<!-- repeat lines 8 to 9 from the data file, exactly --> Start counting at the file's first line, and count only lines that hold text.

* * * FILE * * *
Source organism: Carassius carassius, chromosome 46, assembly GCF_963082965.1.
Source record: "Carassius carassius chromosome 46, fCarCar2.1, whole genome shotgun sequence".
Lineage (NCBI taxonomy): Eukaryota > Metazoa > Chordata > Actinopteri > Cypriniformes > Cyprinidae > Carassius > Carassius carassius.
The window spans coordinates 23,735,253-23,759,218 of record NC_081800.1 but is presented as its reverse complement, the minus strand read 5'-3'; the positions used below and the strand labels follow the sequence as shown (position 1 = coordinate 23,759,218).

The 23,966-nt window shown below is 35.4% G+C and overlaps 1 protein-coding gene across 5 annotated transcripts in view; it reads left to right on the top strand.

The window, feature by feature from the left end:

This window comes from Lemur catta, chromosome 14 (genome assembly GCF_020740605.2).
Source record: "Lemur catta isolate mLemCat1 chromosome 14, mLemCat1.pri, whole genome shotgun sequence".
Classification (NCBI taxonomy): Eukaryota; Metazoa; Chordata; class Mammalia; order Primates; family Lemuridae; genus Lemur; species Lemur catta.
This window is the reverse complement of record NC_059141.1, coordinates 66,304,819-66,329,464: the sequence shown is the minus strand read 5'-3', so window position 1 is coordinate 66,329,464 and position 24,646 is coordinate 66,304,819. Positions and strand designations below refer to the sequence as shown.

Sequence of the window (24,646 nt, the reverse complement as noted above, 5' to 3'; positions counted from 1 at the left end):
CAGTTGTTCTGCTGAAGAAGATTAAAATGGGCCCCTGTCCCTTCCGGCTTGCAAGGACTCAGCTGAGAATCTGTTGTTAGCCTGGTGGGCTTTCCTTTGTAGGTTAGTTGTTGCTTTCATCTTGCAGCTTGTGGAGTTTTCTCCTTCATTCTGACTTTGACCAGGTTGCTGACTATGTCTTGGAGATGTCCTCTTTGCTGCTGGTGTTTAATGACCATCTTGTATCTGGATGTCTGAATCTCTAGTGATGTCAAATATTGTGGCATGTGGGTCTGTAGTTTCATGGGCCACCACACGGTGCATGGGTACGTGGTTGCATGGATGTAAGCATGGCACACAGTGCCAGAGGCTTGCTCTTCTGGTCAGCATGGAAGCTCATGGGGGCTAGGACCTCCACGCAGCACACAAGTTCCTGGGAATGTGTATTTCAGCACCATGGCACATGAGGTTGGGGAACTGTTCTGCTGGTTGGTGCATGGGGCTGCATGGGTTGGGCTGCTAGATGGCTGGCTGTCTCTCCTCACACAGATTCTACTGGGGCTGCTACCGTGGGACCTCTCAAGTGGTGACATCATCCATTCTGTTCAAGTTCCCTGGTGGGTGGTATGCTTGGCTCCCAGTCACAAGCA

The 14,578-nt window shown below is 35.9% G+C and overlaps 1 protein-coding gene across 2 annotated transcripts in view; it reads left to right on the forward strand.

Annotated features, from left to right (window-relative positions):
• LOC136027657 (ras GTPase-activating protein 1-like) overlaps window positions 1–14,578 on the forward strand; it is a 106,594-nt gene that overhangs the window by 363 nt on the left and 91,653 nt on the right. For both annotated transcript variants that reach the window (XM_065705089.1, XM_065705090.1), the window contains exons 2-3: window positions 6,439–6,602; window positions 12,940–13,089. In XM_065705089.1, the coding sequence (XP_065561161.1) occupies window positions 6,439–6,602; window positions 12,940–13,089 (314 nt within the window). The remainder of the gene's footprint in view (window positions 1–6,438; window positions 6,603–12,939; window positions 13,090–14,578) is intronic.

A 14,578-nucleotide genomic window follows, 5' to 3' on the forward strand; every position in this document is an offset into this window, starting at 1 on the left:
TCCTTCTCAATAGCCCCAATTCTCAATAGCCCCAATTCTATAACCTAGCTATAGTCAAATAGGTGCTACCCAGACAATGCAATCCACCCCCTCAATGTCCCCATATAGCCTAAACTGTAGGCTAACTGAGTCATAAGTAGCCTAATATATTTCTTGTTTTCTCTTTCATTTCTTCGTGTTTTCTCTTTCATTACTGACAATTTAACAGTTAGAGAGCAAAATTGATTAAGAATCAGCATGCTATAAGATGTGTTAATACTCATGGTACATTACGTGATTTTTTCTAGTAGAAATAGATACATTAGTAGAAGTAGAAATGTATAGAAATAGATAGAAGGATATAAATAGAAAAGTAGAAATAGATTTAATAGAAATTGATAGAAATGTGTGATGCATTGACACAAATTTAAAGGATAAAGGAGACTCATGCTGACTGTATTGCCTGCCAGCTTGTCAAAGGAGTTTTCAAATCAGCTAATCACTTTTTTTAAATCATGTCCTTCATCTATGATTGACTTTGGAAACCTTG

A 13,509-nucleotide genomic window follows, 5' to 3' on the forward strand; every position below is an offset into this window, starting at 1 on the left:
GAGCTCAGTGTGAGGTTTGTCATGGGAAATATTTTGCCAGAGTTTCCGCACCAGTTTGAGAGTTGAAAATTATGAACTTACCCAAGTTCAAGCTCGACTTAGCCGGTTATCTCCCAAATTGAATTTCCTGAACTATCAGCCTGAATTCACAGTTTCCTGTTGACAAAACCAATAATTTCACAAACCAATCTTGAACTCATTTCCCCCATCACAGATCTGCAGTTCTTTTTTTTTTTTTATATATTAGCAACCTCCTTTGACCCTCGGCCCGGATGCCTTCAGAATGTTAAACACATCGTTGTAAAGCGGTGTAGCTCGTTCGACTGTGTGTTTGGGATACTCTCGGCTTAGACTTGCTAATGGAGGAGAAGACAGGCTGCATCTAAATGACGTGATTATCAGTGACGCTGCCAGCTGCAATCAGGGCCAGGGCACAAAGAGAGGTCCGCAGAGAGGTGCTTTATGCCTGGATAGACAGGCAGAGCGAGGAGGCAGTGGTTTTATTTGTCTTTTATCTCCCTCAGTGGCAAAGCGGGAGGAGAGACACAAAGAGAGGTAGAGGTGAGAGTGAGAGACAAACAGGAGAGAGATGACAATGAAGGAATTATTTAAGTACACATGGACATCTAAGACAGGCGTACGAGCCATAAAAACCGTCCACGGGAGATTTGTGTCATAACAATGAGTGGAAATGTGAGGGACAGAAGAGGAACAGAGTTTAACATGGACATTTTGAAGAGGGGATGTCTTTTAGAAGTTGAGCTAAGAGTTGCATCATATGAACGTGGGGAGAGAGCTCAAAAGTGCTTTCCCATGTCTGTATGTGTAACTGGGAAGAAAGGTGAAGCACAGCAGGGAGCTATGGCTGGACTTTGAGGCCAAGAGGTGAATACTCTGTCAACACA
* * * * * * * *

Source record: "Lemur catta isolate mLemCat1 chromosome 14, mLemCat1.pri, whole genome shotgun sequence".
Classification (NCBI taxonomy): Eukaryota; Metazoa; Chordata; class Mammalia; order Primates; family Lemuridae; genus Lemur; species Lemur catta.